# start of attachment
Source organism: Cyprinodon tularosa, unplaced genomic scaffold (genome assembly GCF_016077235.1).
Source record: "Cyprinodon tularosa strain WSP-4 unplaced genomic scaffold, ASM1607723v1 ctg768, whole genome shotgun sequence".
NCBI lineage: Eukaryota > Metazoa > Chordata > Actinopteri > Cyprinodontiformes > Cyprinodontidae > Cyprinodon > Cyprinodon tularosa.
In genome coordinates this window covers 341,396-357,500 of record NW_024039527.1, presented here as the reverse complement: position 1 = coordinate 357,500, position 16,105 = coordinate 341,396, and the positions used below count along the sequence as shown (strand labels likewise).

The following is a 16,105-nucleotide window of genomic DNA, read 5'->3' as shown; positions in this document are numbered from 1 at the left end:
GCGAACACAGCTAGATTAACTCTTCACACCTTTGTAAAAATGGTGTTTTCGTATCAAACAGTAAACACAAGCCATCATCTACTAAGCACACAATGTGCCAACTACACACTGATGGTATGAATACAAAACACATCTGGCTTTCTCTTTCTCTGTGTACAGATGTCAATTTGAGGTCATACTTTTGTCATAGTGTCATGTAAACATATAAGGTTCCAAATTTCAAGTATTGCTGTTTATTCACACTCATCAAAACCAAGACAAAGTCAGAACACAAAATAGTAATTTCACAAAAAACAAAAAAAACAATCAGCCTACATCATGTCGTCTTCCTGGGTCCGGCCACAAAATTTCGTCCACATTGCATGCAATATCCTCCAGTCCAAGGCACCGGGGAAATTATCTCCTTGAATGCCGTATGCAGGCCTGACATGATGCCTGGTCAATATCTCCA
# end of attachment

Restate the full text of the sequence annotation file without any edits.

Source organism: Cyprinodon tularosa, unplaced genomic scaffold (genome assembly GCF_016077235.1).
Source record: "Cyprinodon tularosa strain WSP-4 unplaced genomic scaffold, ASM1607723v1 ctg768, whole genome shotgun sequence".
NCBI lineage: Eukaryota > Metazoa > Chordata > Actinopteri > Cyprinodontiformes > Cyprinodontidae > Cyprinodon > Cyprinodon tularosa.
In genome coordinates this window covers 341,396-357,500 of record NW_024039527.1, presented here as the reverse complement: position 1 = coordinate 357,500, position 16,105 = coordinate 341,396, and the positions used below count along the sequence as shown (strand labels likewise).

The following is a 16,105-nucleotide window of genomic DNA, read 5'->3' as shown; positions in this document are numbered from 1 at the left end:
GCGAACACAGCTAGATTAACTCTTCACACCTTTGTAAAAATGGTGTTTTCGTATCAAACAGTAAACACAAGCCATCATCTACTAAGCACACAATGTGCCAACTACACACTGATGGTATGAATACAAAACACATCTGGCTTTCTCTTTCTCTGTGTACAGATGTCAATTTGAGGTCATACTTTTGTCATAGTGTCATGTAAACATATAAGGTTCCAAATTTCAAGTATTGCTGTTTATTCACACTCATCAAAACCAAGACAAAGTCAGAACACAAAATAGTAATTTCACAAAAAACAAAAAAAACAATCAGCCTACATCATGTCGTCTTCCTGGGTCCGGCCACAAAATTTCGTCCACATTGCATGCAATATCCTCCAGTCCAAGGCACCGGGGAAATTATCTCCTTGAATGCCGTATGCAGGCCTGACATGATGCCTGGTCAATATCTCCA